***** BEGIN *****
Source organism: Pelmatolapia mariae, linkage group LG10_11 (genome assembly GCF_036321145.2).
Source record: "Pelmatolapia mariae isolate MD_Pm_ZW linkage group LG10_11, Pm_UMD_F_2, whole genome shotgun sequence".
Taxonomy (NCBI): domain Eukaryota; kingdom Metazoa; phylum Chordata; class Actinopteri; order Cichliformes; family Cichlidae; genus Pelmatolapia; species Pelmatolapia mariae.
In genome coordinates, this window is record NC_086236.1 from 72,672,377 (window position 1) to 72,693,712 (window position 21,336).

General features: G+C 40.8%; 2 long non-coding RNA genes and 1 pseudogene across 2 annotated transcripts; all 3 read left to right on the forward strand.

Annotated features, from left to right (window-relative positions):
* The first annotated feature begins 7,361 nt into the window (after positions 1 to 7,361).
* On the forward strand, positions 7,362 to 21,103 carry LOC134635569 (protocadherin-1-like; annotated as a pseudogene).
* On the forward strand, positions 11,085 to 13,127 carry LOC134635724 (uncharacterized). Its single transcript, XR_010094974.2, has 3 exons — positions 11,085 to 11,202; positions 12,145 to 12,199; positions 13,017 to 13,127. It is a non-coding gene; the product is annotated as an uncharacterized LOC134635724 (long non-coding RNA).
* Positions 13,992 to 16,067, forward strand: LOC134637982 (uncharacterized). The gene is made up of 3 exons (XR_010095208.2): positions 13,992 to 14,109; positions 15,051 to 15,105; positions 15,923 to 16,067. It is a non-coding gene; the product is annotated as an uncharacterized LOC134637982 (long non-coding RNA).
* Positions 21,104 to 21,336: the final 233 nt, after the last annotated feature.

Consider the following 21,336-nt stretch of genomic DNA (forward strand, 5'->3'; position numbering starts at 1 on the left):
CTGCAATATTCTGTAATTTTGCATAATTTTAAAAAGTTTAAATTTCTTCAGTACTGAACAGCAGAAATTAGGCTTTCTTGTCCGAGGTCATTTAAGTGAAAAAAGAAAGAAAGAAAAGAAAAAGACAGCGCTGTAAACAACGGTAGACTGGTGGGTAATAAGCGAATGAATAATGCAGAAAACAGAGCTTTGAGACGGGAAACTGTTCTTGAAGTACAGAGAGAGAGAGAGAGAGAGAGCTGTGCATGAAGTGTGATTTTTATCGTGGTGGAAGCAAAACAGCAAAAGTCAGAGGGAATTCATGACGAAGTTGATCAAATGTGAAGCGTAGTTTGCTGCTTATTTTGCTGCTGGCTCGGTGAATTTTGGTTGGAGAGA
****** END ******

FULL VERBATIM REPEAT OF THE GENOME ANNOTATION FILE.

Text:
Source organism: Pelmatolapia mariae, linkage group LG10_11 (genome assembly GCF_036321145.2).
Source record: "Pelmatolapia mariae isolate MD_Pm_ZW linkage group LG10_11, Pm_UMD_F_2, whole genome shotgun sequence".
Taxonomy (NCBI): domain Eukaryota; kingdom Metazoa; phylum Chordata; class Actinopteri; order Cichliformes; family Cichlidae; genus Pelmatolapia; species Pelmatolapia mariae.
In genome coordinates, this window is record NC_086236.1 from 72,672,377 (window position 1) to 72,693,712 (window position 21,336).

General features: G+C 40.8%; 2 long non-coding RNA genes and 1 pseudogene across 2 annotated transcripts; all 3 read left to right on the forward strand.

Annotated features, from left to right (window-relative positions):
* The first annotated feature begins 7,361 nt into the window (after positions 1 to 7,361).
* On the forward strand, positions 7,362 to 21,103 carry LOC134635569 (protocadherin-1-like; annotated as a pseudogene).
* On the forward strand, positions 11,085 to 13,127 carry LOC134635724 (uncharacterized). Its single transcript, XR_010094974.2, has 3 exons — positions 11,085 to 11,202; positions 12,145 to 12,199; positions 13,017 to 13,127. It is a non-coding gene; the product is annotated as an uncharacterized LOC134635724 (long non-coding RNA).
* Positions 13,992 to 16,067, forward strand: LOC134637982 (uncharacterized). The gene is made up of 3 exons (XR_010095208.2): positions 13,992 to 14,109; positions 15,051 to 15,105; positions 15,923 to 16,067. It is a non-coding gene; the product is annotated as an uncharacterized LOC134637982 (long non-coding RNA).
* Positions 21,104 to 21,336: the final 233 nt, after the last annotated feature.

Consider the following 21,336-nt stretch of genomic DNA (forward strand, 5'->3'; position numbering starts at 1 on the left):
CTGCAATATTCTGTAATTTTGCATAATTTTAAAAAGTTTAAATTTCTTCAGTACTGAACAGCAGAAATTAGGCTTTCTTGTCCGAGGTCATTTAAGTGAAAAAAGAAAGAAAGAAAAGAAAAAGACAGCGCTGTAAACAACGGTAGACTGGTGGGTAATAAGCGAATGAATAATGCAGAAAACAGAGCTTTGAGACGGGAAACTGTTCTTGAAGTACAGAGAGAGAGAGAGAGAGAGAGCTGTGCATGAAGTGTGATTTTTATCGTGGTGGAAGCAAAACAGCAAAAGTCAGAGGGAATTCATGACGAAGTTGATCAAATGTGAAGCGTAGTTTGCTGCTTATTTTGCTGCTGGCTCGGTGAATTTTGGTTGGAGAGA